What is the World Penguin Day? When is it? Who created it?


Not many people still realize that because they see some animals, that means they have a flourishing population. That is totally untrue because many of them are endangered, and it’s only a rare opportunity that some of them are still in plain sight. One of these animals yet to be properly identified as endangered is the Penguins.

Penguins are one of the jolliest creatures on earth because they are adorable, admirable, and fun-loving. However, these flightless birds are currently going through a decline in population due to several factors. Therefore, the concept of celebrating World Penguin Day out of the many holidays in the year is an incredible one.

The History of Penguin’s Day

In the earliest times, it was discovered that as winter approached, Penguins moved from one location (South) to another (North) in search of food and other necessary things for survival. It was first observed from a unique species of penguins called the Adélie Pengiuns – a native of Antarctica.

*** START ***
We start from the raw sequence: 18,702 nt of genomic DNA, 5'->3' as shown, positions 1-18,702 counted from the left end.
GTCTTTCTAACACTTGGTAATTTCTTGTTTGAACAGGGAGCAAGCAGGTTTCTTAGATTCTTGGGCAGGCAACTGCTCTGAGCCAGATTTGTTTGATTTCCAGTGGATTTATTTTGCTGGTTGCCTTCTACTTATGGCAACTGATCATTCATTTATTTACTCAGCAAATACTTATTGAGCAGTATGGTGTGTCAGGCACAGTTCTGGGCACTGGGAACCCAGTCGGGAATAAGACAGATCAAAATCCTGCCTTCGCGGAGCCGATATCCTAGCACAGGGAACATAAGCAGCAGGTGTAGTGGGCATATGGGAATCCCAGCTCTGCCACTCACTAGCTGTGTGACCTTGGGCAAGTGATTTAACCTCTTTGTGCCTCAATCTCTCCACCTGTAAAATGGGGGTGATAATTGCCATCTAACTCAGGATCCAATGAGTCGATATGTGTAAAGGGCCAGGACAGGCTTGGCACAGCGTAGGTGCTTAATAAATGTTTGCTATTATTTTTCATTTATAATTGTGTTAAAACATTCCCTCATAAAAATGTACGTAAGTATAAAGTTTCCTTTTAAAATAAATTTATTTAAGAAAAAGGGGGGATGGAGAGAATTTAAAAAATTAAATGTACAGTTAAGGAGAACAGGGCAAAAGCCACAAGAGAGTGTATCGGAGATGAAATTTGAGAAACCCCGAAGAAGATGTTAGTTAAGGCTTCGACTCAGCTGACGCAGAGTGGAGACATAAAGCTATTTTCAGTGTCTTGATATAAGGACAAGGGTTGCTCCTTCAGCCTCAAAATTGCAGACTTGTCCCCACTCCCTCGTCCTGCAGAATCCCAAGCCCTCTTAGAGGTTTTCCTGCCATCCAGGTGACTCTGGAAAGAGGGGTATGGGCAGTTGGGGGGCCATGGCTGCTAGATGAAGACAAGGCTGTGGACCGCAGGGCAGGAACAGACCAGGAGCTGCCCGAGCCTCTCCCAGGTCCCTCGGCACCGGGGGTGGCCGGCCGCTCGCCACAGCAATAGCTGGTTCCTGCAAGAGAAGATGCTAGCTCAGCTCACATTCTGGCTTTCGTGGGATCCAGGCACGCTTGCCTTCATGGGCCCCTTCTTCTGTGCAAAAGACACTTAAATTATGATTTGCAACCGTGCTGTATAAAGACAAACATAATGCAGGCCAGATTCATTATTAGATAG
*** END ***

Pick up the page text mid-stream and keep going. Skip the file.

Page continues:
The World’s first Penguin Day was celebrated in McMurdo Station, Ross Island. It is an American Research Center dedicated to studying living creatures in the environment and how they respond to changing climates or conditions.

The researchers observed the first migration of these Adélie Penguins up North and decided to mark that day for the celebration of the flightless birds.

Even though only one unique species of penguins was observed to have migrated, the researchers took it as a point to celebrate all other identified species of this animal. According to research, there are about 20 identified species of this creature, out of which 10 are endangered, while 3 are threatened due to several factors.

When is Penguin Day?

World Penguin Day is April 25th every year. This day was the exact date researchers noticed the northern migration of the birds.

On this day, individuals and organizations come out en massé to celebrate these important creatures, known to have withstood some of the fiercest conditions and still survived.